This will remind me of our successes and give me incentive to do some more planing for next year’s garden!

Sweetie is both.

This is what she looked like when she was born. Alpine coloring.

Alpine Sweetie

This is what she looked like after she was clipped for the fair. Hmm. That’s more of a Toggenburg color, but not the correct white markings. There is to much white on her belly.

Togg Sweetie

This is just odd. It will be interesting to see which way her hair grows back.

Toggpine Sweetie

Through some very good friends, I have inherited a fabric treasure trove. These are only part of a larger stash owned by a quilter who has passed on. I was asked to make a quilt for her husband from a portion of the fabrics. Of the two parcels I was able to squeeze in the car on our last visit, one was full of hand-dyed fabrics. I am guessing she dyed them herself and that they were either from a class or an experiment in making her own fabrics. I figured that these self-created pieces would have more meaning for her husband than just some material she bought off the bolt to add to her stash.

I laid out the fabrics looking for some inspiration. Each piece is about a yard long, and they range from earth tone blends to an eye-searing combo of mustard and turquoise. (That piece is going to take a “special” project!) I went for a block pattern that would have large enough pieces to show off the color variations in the fabrics and yet still allow several colors to work together.

Hand-dyed Fabrics - Top Only

This really reminds me of tile work. I hope it will honor his wife in a way he can appreciate.

The other request was that a portion of the fabrics be used for charity quilts. I have a few places that will benefit from the fabrics depending on what I find in the rest of the stash. Apparently I have about 18 more “bundles” to pick up on my next trip. I’m going to have to clean out the sewing room in order to just do the sorting!

After several years of riding with training wheels it was time for them to come off. In reality they have been barely hanging on the last year. One of them had worked it’s way loose and kind of tagged along for the ride.

Away she goes!

Now we have to get her to remember to steer and use the brakes….

Meet Sweetie, the newest addition to our farm.


She is a Toggpine. In her case her daddy is the Toggenburg and her mommy is the Alpine. She arrived Saturday evening after we had been to Nana & Grandpa’s to celebrate Nana’s birthday.

She’s doing a fine job of being adorable.

We had a problem with yellow jackets last week.

I thought I had gotten them after I got stung. Later we realized they had actually made their nest in one of the bales of alfalfa hay. The farmers use a long spear to pick the bales out of the field and this had created a inviting hole for bees to nest in. Thankfully I didn’t get a face full when I actually picked up the bale and moved it!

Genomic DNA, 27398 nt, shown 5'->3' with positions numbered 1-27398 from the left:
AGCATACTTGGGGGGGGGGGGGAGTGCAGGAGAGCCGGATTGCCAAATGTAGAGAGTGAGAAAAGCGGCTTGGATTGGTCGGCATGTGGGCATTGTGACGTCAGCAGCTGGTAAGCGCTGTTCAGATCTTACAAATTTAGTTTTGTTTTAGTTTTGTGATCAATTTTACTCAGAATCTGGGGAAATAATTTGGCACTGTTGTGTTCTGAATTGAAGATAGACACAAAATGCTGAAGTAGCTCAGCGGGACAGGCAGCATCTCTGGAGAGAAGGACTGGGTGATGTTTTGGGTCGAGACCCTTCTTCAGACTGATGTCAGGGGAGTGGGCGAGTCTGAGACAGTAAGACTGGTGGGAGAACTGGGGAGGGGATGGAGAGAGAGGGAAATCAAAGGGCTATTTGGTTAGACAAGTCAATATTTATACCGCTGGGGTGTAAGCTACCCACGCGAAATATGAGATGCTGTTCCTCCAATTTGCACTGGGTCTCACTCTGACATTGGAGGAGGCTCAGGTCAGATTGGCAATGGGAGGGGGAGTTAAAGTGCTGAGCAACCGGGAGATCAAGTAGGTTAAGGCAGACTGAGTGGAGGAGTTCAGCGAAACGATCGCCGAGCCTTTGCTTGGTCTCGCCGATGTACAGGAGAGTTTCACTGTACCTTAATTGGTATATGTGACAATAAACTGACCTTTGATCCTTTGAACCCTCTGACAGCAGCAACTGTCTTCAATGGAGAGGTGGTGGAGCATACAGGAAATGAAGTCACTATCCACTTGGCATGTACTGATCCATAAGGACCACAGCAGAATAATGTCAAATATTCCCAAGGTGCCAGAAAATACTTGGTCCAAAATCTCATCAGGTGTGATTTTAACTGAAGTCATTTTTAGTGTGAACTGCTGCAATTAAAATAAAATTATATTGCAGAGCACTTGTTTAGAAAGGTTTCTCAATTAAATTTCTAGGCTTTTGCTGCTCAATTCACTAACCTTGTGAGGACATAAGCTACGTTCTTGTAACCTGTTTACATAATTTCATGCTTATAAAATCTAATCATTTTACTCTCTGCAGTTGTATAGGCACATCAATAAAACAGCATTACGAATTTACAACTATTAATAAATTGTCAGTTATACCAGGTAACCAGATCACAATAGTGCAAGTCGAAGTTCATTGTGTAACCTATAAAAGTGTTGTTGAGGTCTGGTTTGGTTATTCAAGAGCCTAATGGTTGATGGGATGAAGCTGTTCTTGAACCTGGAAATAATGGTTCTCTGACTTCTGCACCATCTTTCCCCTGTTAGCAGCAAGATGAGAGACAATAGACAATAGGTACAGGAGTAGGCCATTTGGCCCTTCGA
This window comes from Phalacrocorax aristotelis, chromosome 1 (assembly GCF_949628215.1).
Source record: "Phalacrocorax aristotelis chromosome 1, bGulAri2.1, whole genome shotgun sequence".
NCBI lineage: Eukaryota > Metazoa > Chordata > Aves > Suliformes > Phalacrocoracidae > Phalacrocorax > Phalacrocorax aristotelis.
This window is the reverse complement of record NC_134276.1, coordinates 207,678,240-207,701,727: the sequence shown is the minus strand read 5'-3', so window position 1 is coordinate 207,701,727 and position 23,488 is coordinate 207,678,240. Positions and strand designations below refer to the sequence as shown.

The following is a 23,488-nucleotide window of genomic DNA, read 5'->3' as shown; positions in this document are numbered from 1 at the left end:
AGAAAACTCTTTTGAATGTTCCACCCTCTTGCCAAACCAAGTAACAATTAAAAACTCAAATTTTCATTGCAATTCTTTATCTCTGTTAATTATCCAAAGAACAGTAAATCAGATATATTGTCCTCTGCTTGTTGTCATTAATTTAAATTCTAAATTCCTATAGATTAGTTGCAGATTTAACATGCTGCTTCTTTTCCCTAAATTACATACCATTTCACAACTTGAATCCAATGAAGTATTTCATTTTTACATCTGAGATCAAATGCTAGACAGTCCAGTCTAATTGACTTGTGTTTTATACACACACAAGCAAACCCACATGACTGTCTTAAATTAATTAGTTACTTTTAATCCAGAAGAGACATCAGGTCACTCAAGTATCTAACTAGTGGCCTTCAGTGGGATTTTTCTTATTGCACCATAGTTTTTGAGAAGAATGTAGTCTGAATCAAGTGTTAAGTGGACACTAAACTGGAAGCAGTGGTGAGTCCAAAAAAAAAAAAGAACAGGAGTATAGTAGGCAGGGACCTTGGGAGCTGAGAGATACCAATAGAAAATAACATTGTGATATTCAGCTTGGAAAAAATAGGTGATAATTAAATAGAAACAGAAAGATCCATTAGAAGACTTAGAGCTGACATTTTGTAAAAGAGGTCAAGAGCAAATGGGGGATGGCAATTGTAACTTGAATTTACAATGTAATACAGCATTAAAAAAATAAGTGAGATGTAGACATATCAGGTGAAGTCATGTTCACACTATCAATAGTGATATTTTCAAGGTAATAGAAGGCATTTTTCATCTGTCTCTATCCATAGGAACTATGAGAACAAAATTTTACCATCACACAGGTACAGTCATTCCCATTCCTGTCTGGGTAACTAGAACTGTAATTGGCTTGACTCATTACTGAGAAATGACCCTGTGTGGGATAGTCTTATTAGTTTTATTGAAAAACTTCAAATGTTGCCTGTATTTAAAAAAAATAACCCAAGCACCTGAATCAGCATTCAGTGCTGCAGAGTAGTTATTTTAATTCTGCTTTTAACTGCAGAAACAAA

After Em was stung walking by to see the baby goats I called in the big guns. I couldn’t justify dumping a can of wasp spray in to the end of such an expensive bale of hay. Therefore, Daddy brought home two Tyvek paper suits and his full face respirator from work. After a bit of tape to keep the little monsters out of his sleeves he went to work.

Daddy gets the Bees!

He tore apart the end of the bale and found the comb and the queen. This really seemed to irritate the yellow jackets as they ended up stinging three of the goats who were standing at the feeder waiting for the hay to come their way. Poor things had some pretty serious swelling.

This wasn’t enough for the bees. They didn’t seem to know it was best just to leave. They kept lurking about the area around the hay stack and the bottom corner of the feeder. I was afraid they would set up new digs under the hay feeder.

My dear, sweet husband donned his protective gear again and went back down there. This time I think he was having fun. He made a red-neck blow torch out of a can of carburetor cleaner and a lighter. (Yes, in my pretty barn, next to my hay stack.) He’d wait for several of them to gather, flame them, and then the smooshing would ensue. In the mean time, we had fed the parts of the bale of alfalfa that the yellow jackets had nested in.

Our best guess is that between the flames and the digestion of the hay we eliminated the “homing” scent the little hellions were hanging around for. Either that, or they had watched enough of their friends have their wings singed off and be smashed into oblivion to make leaving town sound like a good idea.

I just wanted the world to know how brave my sweet husband was. He HATES bees of any kind. That puts this act of bravery right up there with slaying dragons to save the princess in his book. I love you honey. Thanks for making the barn safe for us to work in again!


Get every new post delivered to your Inbox.